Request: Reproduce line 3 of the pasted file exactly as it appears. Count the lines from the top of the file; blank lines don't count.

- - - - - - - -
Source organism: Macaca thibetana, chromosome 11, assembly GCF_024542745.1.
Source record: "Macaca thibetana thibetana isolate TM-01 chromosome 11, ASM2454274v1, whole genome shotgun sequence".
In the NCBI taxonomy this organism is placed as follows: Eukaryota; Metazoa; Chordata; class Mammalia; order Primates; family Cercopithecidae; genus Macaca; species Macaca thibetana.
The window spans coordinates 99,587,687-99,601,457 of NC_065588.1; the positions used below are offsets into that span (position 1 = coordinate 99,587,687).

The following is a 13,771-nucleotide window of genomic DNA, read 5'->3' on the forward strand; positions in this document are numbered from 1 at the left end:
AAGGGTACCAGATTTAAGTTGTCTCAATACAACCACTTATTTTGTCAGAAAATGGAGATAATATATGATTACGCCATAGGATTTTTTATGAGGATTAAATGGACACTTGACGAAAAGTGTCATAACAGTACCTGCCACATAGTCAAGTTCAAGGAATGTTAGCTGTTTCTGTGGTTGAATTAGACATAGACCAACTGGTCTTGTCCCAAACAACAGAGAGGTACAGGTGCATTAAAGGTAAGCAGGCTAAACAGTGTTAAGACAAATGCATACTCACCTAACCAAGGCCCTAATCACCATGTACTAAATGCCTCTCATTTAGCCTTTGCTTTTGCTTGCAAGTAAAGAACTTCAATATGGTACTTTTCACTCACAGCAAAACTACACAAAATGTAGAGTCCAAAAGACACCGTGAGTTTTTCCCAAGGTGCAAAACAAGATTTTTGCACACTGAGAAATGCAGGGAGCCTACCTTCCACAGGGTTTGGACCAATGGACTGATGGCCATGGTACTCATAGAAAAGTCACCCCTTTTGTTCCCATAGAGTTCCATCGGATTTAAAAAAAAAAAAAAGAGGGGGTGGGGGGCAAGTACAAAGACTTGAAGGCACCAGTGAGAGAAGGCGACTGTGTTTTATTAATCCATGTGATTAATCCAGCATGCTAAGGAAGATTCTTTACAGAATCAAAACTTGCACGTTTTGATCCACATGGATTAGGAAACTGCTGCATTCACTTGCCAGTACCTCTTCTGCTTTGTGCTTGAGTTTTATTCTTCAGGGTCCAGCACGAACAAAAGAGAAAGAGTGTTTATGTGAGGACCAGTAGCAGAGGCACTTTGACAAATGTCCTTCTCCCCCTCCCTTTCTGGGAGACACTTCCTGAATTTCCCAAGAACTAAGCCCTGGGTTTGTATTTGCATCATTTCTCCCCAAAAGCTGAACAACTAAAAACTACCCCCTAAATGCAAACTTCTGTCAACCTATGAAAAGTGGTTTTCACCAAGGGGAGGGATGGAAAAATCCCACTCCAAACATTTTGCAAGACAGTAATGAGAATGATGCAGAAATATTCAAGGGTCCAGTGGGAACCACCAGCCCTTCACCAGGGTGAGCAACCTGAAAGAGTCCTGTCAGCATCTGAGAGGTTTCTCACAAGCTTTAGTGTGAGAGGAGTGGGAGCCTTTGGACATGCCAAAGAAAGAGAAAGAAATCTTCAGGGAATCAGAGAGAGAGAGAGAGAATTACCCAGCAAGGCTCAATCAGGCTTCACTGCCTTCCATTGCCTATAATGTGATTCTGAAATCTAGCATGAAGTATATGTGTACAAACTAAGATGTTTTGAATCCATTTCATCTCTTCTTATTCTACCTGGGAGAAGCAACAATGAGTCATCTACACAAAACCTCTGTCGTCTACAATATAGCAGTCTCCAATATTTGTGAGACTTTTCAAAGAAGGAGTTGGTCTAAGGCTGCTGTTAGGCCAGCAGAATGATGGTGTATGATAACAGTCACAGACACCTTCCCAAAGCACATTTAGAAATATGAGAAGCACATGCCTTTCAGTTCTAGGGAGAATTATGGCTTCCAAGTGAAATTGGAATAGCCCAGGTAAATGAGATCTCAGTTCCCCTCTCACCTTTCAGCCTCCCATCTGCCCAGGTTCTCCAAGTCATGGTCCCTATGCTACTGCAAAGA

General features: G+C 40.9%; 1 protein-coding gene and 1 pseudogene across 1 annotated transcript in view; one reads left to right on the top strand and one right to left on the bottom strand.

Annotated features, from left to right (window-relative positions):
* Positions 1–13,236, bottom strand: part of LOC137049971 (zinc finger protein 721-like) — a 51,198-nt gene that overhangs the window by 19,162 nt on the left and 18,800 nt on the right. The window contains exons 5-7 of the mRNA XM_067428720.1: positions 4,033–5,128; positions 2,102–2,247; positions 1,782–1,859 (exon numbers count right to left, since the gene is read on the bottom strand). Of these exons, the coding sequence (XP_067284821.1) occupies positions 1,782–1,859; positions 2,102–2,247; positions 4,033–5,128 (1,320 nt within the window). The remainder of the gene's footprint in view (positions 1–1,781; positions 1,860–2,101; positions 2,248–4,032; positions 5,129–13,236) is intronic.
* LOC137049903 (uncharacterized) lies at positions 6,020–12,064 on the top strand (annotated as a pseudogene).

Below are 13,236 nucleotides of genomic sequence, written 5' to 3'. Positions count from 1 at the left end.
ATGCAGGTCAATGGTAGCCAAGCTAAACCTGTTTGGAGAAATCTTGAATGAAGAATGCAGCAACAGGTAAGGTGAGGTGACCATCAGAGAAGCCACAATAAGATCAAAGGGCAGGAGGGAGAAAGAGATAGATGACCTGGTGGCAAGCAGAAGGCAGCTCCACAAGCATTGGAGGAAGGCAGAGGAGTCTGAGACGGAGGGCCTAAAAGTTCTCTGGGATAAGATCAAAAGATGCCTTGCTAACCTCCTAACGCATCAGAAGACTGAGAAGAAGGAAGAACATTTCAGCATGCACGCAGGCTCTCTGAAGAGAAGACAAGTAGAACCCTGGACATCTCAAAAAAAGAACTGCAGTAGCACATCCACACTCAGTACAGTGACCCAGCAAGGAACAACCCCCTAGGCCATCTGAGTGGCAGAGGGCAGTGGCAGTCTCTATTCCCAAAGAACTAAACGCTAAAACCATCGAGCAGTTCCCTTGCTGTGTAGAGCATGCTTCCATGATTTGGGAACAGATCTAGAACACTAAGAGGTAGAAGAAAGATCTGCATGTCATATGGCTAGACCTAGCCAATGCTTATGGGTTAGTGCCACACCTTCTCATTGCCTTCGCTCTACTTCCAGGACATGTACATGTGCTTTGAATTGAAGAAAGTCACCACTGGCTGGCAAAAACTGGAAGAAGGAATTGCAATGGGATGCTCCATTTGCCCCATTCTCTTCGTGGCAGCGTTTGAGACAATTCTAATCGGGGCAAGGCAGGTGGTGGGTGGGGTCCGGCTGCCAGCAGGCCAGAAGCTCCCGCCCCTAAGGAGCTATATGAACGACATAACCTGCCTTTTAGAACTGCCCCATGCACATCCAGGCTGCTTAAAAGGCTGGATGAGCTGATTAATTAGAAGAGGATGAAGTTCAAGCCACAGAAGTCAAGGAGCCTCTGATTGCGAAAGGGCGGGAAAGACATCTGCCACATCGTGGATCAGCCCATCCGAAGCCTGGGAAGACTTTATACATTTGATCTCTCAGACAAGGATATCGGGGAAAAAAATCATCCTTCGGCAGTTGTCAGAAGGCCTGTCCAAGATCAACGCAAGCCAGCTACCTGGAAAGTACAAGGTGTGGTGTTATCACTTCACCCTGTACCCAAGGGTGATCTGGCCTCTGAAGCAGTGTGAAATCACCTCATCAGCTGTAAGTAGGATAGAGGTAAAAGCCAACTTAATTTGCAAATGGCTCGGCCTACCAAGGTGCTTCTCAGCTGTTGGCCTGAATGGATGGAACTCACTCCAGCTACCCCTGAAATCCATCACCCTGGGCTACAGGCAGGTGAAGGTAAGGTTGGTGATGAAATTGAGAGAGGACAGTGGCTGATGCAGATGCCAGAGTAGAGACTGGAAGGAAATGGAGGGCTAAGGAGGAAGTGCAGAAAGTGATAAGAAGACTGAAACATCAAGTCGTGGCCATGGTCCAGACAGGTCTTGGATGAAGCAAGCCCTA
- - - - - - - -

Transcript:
In the NCBI taxonomy this organism is placed as follows: Eukaryota; Metazoa; Chordata; class Mammalia; order Primates; family Cercopithecidae; genus Macaca; species Macaca thibetana.